Fruit and vegetables given to a family in need
Fruit and vegetables given to a family in need

But the story doesn’t end there! Joe became friends with a conservative Muslim man in their neighborhood who runs a fruit and vegetable stand. Joe would buy food from this stand and then distribute it to the families in need. Eventually, as Joe increased his purchases to many crates, the man was curious why Joe was buying so much food. This provided an opportunity to share the gospel, and to explain how local believers were serving those in need. The man was so impressed that he began driving outside the city to the airport, where he would purchase items in order to sell them to Joe at cost. He even began to donate some items free of charge. Now, other fruit stands in the area are also taking part.

While this Muslim man has not yet come to Christ, the relationship is growing. He even stayed in touch with Joe and Sally when they were recently in the States. Joe is grateful for the opportunity to share Christ with their friend but believes the man may be more impacted by the power of the Holy Spirit in the lives of the local believers. Their friend is amazed at how these Christians love and serve others, something highly unusual for the culture in which they live.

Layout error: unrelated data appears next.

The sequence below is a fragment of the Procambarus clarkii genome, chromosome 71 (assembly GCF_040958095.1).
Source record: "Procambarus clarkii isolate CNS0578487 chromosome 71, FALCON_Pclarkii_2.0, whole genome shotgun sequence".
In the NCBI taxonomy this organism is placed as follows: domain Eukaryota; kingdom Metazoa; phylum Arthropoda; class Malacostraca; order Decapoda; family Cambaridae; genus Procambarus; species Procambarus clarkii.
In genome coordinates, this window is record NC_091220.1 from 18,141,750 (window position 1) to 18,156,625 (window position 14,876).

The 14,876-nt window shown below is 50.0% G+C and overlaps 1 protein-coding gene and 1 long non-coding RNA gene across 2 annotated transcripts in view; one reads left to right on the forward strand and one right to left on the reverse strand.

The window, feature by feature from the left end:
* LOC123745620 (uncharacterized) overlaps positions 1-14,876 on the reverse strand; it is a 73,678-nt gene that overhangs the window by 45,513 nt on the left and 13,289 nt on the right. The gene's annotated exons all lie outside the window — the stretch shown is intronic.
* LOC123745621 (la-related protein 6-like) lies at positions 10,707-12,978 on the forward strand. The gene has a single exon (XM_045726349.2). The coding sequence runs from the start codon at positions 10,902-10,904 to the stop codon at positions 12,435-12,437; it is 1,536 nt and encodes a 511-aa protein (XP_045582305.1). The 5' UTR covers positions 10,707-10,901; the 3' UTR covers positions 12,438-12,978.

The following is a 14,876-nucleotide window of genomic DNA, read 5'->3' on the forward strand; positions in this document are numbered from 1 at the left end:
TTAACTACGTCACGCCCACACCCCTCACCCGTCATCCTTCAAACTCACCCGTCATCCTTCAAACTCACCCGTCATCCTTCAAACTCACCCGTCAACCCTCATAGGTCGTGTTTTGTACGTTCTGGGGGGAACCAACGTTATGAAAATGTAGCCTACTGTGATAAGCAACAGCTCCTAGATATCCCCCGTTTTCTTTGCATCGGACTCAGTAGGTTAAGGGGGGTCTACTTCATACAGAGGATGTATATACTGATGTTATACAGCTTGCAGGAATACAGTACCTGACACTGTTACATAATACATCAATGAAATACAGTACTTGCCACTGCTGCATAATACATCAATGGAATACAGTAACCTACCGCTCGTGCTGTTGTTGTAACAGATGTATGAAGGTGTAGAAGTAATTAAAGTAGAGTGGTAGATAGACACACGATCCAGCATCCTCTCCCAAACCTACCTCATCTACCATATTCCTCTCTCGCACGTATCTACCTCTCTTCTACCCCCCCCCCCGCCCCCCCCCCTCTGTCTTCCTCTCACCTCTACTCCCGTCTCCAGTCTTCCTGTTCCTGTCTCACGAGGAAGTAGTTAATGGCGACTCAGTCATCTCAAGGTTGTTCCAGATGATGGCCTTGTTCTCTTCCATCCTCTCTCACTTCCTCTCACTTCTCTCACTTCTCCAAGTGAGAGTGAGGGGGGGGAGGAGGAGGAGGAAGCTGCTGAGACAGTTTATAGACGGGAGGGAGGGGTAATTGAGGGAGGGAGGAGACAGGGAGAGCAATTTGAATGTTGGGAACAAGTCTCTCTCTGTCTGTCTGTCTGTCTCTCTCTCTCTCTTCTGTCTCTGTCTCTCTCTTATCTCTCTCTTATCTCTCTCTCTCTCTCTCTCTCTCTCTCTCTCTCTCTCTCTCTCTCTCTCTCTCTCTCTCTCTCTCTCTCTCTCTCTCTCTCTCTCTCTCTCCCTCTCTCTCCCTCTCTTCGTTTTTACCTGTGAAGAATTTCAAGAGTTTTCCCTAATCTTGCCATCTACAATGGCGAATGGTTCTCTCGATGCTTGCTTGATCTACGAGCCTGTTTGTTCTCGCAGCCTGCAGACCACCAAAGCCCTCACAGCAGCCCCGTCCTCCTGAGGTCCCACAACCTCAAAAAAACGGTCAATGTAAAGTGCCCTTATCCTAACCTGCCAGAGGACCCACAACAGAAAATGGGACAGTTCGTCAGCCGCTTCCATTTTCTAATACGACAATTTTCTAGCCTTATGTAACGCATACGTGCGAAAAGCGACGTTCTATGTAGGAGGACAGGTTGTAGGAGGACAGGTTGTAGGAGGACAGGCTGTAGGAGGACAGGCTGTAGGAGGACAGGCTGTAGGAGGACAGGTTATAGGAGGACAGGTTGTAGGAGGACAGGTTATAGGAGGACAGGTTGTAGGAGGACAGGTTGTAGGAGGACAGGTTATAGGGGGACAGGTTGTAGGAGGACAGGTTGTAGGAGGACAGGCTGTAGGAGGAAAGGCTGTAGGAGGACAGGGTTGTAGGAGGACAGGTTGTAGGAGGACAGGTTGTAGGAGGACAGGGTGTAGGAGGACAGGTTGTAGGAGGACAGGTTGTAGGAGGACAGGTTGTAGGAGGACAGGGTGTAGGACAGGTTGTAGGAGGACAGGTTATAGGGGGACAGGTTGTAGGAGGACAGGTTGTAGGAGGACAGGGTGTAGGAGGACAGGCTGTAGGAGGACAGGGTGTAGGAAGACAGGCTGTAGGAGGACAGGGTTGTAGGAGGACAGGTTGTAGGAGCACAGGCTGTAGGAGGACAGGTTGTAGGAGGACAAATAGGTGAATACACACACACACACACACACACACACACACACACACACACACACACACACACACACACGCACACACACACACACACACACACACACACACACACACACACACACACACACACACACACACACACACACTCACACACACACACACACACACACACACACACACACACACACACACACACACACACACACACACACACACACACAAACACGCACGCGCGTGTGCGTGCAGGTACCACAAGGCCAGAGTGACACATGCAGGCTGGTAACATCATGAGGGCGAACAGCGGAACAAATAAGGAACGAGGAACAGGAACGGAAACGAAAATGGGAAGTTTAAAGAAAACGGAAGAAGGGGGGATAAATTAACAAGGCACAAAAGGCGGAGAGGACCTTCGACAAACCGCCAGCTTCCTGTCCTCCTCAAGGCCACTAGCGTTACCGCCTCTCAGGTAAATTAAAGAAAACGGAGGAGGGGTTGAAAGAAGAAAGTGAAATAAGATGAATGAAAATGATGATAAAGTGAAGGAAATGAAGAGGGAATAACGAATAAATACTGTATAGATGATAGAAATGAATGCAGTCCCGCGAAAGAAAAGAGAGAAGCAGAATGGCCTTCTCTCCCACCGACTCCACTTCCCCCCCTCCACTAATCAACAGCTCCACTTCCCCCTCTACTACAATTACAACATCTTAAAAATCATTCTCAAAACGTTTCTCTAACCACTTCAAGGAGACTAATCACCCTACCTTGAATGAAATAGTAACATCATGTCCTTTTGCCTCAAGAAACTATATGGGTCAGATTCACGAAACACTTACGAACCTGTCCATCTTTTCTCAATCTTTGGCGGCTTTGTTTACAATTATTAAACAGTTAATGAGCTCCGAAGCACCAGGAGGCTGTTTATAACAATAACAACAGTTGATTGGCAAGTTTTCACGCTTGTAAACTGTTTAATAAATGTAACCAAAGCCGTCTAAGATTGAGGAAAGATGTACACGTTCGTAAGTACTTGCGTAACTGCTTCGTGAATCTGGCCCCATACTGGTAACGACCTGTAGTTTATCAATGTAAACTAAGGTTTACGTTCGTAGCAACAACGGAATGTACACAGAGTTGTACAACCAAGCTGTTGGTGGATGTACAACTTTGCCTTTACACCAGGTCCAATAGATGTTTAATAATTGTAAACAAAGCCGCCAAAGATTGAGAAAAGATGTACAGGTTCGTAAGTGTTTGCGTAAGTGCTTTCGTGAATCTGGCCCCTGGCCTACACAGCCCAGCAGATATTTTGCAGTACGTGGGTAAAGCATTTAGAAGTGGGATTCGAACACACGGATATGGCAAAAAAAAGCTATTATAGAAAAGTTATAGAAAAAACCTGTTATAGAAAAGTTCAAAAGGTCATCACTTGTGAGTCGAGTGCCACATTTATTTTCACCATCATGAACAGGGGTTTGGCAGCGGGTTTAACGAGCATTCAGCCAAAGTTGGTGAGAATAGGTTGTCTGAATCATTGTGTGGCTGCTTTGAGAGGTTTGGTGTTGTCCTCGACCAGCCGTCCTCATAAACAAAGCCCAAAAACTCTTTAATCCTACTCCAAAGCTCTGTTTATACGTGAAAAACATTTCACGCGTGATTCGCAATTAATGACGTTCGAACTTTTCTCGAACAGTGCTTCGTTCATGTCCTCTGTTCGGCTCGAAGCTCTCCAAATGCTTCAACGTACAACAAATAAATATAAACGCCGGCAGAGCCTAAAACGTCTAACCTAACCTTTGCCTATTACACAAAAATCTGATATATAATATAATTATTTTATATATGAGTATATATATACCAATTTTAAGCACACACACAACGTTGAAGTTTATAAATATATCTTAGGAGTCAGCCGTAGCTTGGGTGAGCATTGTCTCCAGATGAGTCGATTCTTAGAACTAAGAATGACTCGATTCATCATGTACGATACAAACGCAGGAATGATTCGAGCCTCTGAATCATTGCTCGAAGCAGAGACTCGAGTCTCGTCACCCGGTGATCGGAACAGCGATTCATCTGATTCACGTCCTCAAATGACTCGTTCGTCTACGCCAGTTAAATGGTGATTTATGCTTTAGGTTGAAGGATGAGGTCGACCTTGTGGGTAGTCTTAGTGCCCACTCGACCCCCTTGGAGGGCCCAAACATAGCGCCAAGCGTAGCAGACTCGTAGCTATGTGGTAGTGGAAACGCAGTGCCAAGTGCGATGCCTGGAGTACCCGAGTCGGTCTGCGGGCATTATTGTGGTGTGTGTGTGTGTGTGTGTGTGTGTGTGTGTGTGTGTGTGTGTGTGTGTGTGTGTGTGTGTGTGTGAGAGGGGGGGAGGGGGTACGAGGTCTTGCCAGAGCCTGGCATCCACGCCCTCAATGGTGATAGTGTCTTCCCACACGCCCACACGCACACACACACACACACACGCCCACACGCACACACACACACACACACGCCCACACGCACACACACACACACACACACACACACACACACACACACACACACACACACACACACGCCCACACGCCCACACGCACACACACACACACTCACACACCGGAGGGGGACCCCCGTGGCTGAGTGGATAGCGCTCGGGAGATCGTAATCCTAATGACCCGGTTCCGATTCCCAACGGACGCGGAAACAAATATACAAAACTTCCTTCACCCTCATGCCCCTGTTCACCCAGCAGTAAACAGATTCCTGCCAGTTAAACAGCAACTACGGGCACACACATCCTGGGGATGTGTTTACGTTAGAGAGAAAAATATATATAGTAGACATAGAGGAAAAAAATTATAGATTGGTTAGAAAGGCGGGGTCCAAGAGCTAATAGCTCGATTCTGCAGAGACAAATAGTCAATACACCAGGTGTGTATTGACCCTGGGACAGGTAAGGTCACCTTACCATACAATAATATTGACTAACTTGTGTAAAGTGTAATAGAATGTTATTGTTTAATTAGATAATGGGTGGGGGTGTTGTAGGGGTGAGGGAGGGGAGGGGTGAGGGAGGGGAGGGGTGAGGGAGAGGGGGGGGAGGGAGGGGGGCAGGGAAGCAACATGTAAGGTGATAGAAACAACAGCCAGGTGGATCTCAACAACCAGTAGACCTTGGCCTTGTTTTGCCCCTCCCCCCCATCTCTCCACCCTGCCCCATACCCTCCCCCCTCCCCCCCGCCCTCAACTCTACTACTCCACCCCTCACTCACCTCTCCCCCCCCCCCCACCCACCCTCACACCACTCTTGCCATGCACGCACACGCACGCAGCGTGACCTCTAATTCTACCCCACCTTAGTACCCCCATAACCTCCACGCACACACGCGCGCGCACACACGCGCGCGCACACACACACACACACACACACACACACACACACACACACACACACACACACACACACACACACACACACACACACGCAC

Joe and Sally have seen the Holy Spirit work in other ways as well. For example, one of Joe’s co-workers, a fervent Muslim, sought to join a Bible study in order to disrupt it. Through the testimony of the group, he became a believer. Praise God!

State of Christianity in Central Asia

Central Asian countries have a population that is 90% Muslim, 9% Russian Orthodox, and only 0.6-0.8% Protestant Christian. There are very few churches in rural areas; most are located in cities. Churches are small and church members are young, with few extended families in attendance. Foreigners may attend a church but are not allowed to serve in any capacity.

Even though local believers are watched and harassed, the church carries on as it has from day one. Because this country is poor, officials can’t support the surveillance and personnel which other countries often use against Christians. However, the local believers, including Joe and Sally, must be very careful how they conduct themselves and particularly how they communicate electronically.

Prayer Requests

River flowing in Central Asia
River flowing in Central Asia
  • For opportunities to engage local believers and encourage them in both community development and discipleship.
  • For God to grow Sally’s Bible study, not necessarily in numbers, but giving the current members confidence to start their own groups.
  • For the country to rebuild after economic struggles, especially after Covid and political turmoil.
  • For God to give clear direction to Sally regarding her passion to fight human trafficking, domestic violence, poverty, and alcoholism.
  • Personally, for their children’s adjustment through so many transitions, i.e. travel to and from the U.S., the change from in-person schooling to homeschooling and back, etc.
 

If you’d like to know more about this family or Fellowship’s American missionaries, please contact Suzan Hicks at . If you would like to financially support the Outreach Ministry that serves our Global & Local Partners and Missionaries, click here to easily and safely give.